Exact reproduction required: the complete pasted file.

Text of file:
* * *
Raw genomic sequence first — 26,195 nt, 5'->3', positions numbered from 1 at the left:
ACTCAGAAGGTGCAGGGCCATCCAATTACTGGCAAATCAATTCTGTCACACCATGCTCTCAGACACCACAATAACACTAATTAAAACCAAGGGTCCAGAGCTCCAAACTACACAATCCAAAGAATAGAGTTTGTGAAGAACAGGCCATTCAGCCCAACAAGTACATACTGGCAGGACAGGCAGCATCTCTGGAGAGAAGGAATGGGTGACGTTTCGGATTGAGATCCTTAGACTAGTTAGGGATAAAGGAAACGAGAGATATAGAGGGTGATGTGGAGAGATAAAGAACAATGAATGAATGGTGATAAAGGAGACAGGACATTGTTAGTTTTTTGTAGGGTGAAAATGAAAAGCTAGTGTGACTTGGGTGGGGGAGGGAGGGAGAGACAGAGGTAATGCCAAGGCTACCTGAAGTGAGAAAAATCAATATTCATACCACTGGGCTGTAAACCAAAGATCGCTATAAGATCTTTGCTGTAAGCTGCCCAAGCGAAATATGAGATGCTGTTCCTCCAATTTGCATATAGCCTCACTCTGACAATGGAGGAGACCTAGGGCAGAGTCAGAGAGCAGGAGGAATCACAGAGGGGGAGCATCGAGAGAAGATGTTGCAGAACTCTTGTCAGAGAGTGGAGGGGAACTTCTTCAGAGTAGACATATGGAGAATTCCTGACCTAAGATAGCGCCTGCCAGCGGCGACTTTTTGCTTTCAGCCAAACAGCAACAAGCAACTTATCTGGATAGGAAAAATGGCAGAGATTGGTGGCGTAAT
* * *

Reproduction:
Raw genomic sequence first — 26,195 nt, 5'->3', positions numbered from 1 at the left:
ACTCAGAAGGTGCAGGGCCATCCAATTACTGGCAAATCAATTCTGTCACACCATGCTCTCAGACACCACAATAACACTAATTAAAACCAAGGGTCCAGAGCTCCAAACTACACAATCCAAAGAATAGAGTTTGTGAAGAACAGGCCATTCAGCCCAACAAGTACATACTGGCAGGACAGGCAGCATCTCTGGAGAGAAGGAATGGGTGACGTTTCGGATTGAGATCCTTAGACTAGTTAGGGATAAAGGAAACGAGAGATATAGAGGGTGATGTGGAGAGATAAAGAACAATGAATGAATGGTGATAAAGGAGACAGGACATTGTTAGTTTTTTGTAGGGTGAAAATGAAAAGCTAGTGTGACTTGGGTGGGGGAGGGAGGGAGAGACAGAGGTAATGCCAAGGCTACCTGAAGTGAGAAAAATCAATATTCATACCACTGGGCTGTAAACCAAAGATCGCTATAAGATCTTTGCTGTAAGCTGCCCAAGCGAAATATGAGATGCTGTTCCTCCAATTTGCATATAGCCTCACTCTGACAATGGAGGAGACCTAGGGCAGAGTCAGAGAGCAGGAGGAATCACAGAGGGGGAGCATCGAGAGAAGATGTTGCAGAACTCTTGTCAGAGAGTGGAGGGGAACTTCTTCAGAGTAGACATATGGAGAATTCCTGACCTAAGATAGCGCCTGCCAGCGGCGACTTTTTGCTTTCAGCCAAACAGCAACAAGCAACTTATCTGGATAGGAAAAATGGCAGAGATTGGTGGCGTAAT